The modern non-biodegradable toothbrush did not exist before 1938. Today, 4.7 billion toothbrushes are dumped in landfills and oceans every year. Indians throw 150 million away per month. Yet people had been keeping their teeth clean for thousands of years without it. Be it creative solutions like porcupine bristles or the less appealing horsetail hair, our ancestors turned to Nature for answers, and she did not disappoint. We Asians will be particularly familiar with chewing the neem or miswak stick - a practice that is still common in villages. However if that is too rudimentary for you, social entrepreneurs are coming with green solutions that are up to our modern tastes.
Behold the bamboo toothbrush. The first bamboo toothbrushes were manufactured by Indian origin entrepreneurs in California. Since then many worldwide have taken up the mantle, with Indian entrepreneurs stepping up to the challenge as well. Each time we buy a bamboo toothbrush made in India, we support a social enterprise committed to tackling the plastic epidemic in our country. As Anna Lappe said, “Every time you spend money, you are casting a vote for the kind of world you want.”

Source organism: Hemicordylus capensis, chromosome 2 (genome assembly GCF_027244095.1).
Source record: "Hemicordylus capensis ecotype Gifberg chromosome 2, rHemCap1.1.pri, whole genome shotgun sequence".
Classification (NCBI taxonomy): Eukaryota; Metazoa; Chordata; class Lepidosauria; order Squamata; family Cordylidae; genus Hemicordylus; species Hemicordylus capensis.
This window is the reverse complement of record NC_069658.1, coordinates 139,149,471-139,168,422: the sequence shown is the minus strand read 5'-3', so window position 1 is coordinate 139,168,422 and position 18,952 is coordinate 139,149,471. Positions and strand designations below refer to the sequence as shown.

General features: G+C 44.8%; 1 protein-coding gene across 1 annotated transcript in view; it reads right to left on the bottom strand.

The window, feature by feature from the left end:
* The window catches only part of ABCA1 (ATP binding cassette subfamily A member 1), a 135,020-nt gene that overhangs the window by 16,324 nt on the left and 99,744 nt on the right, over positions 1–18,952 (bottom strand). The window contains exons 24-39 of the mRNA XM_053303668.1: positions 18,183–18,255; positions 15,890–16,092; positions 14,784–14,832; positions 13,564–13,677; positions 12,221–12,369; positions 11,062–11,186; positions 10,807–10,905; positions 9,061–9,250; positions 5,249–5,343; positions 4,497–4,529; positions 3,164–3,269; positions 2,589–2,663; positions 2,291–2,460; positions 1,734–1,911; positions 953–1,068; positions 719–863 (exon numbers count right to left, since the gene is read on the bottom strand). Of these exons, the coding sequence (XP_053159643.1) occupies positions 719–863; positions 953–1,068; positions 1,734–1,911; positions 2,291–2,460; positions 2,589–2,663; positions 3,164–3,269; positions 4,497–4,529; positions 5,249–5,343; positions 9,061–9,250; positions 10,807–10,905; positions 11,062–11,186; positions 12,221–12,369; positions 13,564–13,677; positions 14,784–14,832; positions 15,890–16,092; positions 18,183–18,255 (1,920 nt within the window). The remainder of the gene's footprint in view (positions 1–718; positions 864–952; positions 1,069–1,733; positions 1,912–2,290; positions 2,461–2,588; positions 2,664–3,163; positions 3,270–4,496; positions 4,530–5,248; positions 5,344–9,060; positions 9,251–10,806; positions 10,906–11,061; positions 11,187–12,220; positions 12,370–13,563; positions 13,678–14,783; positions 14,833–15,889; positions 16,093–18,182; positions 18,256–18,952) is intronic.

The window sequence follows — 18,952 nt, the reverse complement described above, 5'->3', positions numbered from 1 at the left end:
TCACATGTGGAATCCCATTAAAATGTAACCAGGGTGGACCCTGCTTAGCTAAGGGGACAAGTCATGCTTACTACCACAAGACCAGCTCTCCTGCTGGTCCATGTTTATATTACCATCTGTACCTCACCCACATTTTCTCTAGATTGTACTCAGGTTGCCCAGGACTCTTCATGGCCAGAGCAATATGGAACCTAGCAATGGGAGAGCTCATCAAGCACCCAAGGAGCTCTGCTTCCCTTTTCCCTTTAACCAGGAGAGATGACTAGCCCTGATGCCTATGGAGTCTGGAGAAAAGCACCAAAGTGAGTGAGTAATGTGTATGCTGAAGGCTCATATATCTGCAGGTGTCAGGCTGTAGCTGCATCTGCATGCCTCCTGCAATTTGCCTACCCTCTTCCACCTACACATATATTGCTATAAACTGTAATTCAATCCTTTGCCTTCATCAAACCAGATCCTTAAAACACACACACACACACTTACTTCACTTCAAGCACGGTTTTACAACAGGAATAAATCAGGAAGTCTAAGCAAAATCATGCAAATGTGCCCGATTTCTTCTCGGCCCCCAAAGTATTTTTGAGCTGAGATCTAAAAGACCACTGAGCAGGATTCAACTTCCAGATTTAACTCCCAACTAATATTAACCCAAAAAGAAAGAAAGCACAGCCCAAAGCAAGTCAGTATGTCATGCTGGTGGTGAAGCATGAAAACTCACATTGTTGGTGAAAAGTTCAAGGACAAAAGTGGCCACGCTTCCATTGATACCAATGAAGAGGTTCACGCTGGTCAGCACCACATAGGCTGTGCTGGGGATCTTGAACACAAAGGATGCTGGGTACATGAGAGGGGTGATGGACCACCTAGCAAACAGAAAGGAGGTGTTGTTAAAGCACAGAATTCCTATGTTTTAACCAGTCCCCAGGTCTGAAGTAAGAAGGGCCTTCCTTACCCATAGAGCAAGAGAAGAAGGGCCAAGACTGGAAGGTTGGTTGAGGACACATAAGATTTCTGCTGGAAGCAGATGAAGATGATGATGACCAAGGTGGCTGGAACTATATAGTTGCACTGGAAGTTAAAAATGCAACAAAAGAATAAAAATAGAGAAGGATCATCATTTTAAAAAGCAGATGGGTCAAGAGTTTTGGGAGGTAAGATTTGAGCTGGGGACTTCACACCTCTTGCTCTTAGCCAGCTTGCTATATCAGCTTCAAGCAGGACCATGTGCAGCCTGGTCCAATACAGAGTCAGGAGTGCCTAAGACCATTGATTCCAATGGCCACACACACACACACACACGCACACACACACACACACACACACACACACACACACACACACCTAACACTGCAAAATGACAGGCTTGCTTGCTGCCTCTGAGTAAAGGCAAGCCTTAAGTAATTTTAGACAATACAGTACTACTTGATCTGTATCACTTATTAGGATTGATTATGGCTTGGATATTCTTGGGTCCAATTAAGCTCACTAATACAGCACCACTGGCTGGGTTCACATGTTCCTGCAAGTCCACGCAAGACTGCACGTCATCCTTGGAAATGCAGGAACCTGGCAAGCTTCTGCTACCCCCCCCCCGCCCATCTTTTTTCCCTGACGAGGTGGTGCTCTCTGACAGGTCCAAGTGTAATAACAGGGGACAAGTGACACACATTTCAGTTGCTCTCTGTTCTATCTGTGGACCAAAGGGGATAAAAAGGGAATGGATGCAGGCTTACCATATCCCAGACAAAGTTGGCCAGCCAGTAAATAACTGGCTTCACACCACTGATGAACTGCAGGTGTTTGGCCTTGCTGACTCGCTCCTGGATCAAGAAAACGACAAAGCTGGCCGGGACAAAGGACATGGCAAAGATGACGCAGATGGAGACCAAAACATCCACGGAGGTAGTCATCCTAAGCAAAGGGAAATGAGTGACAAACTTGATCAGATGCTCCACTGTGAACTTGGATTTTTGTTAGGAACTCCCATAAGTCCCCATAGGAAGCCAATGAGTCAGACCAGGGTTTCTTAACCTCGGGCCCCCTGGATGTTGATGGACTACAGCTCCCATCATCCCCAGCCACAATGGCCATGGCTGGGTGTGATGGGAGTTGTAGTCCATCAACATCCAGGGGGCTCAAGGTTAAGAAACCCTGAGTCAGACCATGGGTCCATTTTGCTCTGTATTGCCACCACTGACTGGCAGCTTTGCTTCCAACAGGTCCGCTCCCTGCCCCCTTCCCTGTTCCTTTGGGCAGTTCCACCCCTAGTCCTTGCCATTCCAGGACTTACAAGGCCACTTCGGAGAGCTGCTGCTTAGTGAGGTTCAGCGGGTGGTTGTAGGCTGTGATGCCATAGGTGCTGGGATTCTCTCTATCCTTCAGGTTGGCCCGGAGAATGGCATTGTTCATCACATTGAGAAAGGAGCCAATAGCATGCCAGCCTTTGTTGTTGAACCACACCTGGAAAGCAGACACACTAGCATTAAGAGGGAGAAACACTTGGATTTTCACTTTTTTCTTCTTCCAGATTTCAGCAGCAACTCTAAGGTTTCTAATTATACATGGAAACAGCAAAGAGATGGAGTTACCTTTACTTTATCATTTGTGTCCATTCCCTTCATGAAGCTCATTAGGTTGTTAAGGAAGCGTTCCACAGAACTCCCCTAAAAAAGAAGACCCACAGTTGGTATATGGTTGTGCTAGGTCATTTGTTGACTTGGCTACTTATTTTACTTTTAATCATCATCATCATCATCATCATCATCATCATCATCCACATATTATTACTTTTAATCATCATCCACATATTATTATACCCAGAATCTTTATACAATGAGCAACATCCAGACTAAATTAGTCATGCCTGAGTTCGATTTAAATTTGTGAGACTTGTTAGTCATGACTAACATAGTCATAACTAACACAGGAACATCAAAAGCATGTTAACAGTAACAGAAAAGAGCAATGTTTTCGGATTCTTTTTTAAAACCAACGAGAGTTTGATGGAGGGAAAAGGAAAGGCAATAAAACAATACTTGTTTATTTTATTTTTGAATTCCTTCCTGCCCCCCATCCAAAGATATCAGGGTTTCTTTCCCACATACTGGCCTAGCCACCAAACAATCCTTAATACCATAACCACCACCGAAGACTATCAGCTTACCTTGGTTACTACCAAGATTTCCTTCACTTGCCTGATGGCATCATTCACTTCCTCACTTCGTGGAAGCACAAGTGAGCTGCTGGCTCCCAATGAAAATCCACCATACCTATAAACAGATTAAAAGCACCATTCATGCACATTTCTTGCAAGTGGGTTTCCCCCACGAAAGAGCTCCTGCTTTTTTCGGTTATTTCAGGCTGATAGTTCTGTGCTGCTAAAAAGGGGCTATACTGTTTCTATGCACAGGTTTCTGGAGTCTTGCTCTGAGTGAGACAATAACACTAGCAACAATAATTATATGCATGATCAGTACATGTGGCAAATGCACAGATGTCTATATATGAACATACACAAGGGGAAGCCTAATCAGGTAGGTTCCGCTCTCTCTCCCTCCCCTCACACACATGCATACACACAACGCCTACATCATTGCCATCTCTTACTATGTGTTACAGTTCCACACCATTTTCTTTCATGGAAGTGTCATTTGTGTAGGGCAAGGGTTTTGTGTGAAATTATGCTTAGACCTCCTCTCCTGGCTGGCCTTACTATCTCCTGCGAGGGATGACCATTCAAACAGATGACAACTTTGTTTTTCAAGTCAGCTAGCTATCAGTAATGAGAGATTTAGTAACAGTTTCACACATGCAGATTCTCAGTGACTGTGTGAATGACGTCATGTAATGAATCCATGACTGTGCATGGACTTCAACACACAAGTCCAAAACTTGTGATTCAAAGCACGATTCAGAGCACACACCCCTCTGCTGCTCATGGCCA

Plastic use leads to lower sperm count in men and fertility illnesses in women. Its manufacture is loaded with endocrine disrupting chemicals responsible for many of the diseases prevalent today, including cancer. The easiest way for these chemicals to enter our bloodstream and release toxins into our body is by consuming hot food off plastic containers and/or with plastic cutlery.
Whether you are ordering food online or packing leftover food at a restaurant, if your meal comes packaged in those flimsy white containers that will be trashed once the food is over- then both you and the planet are at risk. Eliminating this risk requires making lifestyle changes and prior preparation. But the rewards to your health are worth it.